Hunters brave weather for a buck
Winter hunting regulations in the chronic wasting disease zone are:
-- Holiday firearm season: Dec. 24 to Jan. 9, earn-a-buck.
-- Landowner season: Jan. 10 to March 31, either sex.
Cory Mielke is among the rare hunters who prefer bitterly cold temperatures and snow while deer hunting.
He once shot an 18-point buck in late December when it was 15-below zero.
"If it's below 10 degrees, I'm usually quitting work early to go. I've adapted to it, so it does not really bother me," the Evansville resident said. "I know the deer are going to be there, so I'm not really worried about being cold."
Mielke and other late-season hunters harvested nearly 11 percent of the total deer in Rock County in 2009, according to the Wisconsin Department of Natural Resources. They harvested 14 percent of the deer in Walworth County.
This year, hunters have a late firearm season from Dec. 24 to Jan. 9 in southern Wisconsin's chronic wasting disease zone.
Winter hunts help reduce the herd in the disease zone, said Mike Foy, DNR wildlife biologist for Rock County.
DNR officials would like to reduce the herd in the zone by another 40 percent to control the spread of the disease in all or part of 19 southern counties.
Winter hunts are popular for people who can't be out during the traditional nine-day gun season, Foy said. Others like more opportunities to tag a deer.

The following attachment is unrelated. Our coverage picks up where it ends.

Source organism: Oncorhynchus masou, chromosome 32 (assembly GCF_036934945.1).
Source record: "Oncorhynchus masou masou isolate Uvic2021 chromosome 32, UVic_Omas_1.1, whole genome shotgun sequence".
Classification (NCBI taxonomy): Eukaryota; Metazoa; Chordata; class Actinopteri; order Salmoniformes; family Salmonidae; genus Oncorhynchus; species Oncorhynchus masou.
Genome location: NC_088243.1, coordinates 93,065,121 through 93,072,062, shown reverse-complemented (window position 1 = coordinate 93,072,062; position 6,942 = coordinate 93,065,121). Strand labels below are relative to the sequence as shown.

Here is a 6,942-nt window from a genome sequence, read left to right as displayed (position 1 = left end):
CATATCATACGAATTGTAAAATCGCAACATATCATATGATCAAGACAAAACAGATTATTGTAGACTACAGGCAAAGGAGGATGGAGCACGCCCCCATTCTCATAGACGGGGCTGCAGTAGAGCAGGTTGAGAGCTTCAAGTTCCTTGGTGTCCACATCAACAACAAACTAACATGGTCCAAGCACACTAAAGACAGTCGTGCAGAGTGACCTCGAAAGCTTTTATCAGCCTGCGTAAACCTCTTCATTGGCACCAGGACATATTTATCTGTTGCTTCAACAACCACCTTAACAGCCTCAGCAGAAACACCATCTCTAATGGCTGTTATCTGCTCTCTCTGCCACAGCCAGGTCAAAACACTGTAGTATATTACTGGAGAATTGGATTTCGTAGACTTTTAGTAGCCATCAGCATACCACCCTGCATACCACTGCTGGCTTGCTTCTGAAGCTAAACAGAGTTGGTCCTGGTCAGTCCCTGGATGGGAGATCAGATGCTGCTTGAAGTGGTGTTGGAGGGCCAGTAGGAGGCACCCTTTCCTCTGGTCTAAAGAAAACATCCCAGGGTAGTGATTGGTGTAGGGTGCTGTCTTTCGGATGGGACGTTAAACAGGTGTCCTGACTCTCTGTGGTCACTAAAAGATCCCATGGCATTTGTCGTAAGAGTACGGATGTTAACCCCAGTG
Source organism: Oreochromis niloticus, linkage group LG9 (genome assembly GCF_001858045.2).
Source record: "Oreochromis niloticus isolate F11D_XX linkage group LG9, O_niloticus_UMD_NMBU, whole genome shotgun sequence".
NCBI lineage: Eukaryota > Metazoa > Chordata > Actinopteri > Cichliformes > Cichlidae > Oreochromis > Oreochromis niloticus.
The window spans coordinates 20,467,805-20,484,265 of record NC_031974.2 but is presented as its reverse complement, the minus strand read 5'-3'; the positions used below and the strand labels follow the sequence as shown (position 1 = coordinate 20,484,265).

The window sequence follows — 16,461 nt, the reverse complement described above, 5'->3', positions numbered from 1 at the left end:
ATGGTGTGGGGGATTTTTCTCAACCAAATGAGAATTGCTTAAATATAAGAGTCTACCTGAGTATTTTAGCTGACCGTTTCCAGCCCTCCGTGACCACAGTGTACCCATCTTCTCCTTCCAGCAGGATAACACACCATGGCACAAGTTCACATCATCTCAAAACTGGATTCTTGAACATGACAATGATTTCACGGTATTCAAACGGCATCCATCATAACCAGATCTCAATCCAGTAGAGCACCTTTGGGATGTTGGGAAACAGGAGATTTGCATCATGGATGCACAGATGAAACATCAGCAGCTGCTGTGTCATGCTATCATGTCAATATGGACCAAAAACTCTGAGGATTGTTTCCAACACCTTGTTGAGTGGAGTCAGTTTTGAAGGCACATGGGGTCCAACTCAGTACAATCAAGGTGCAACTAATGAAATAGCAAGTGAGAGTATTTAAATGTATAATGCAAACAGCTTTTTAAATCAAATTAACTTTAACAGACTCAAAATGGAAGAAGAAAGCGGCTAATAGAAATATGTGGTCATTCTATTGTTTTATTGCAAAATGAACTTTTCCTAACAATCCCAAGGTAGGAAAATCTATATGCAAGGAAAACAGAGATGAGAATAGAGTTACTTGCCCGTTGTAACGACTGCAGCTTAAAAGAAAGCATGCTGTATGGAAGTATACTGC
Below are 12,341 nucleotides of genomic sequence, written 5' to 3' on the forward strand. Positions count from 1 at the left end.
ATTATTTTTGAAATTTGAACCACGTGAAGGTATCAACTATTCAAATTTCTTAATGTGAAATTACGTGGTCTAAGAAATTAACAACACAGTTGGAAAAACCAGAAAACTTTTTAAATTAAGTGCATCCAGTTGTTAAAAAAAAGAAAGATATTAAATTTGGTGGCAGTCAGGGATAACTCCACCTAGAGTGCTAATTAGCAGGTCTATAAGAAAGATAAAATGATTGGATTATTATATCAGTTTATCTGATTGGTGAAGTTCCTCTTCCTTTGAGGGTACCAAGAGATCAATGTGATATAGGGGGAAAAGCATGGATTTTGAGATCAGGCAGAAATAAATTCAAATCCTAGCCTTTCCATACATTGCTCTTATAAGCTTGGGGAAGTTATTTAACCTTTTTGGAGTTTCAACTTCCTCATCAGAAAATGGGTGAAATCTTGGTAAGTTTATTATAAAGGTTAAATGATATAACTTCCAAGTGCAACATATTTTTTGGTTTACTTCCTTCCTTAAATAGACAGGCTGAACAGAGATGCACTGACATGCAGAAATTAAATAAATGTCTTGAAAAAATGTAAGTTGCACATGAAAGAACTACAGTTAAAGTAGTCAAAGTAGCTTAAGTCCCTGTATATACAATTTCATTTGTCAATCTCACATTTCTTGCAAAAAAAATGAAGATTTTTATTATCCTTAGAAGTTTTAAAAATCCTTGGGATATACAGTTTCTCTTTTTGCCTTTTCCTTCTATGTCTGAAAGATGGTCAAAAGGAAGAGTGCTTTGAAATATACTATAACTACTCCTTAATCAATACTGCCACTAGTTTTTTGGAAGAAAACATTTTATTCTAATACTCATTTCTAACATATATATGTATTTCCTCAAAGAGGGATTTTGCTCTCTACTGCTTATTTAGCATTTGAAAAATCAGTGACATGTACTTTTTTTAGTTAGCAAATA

Many hunters out in late seasons have to work or have other obligations during the nine-day hunt, he said. Others prefer hunting with snow and smaller crowds.
"It's a different kind of hunting," Foy said. "People who do it really enjoy it."
Mielke has a passion for winter hunts. He said good boots, disposable hand warmers and a facemask are a must.
"It's tough some days, but you just know that you're going to get that opportunity sooner or later," he said.
The biggest challenge is trying to get the deer that survived the traditional season, Mielke said.
"It's just the instinct to harvest that deer that's been smarter than you that whole year," he said. "It's competitive."
He said snow helps because it becomes easier to see deer against the white background. He said hunters also find deer tracks in snow.
When the temperature is below zero, hardly any hunters are out, Mielke said.
"I still know very few people that hunt when it's that cold," he said. "You're one-on-one with the deer. You don't have to worry about someone else spooking them."
Winter hunting is better in the evening, he said. Hunters don't have to rise early in the morning like they do during fall hunts.
"It's kind of nice to relax," Mielke said.
Deer stay near food in the winter because it's cold, he said. They often can be seen in groups.
When Mielke shot his 18-point buck, he was west of Janesville, sitting in a cornfield that had been picked in early December. He said he had seen about 30 deer feeding in that cornfield.
He shot the buck when it was 95 yards away.
"I didn't know it was that big," Mielke said. "It was pretty surreal."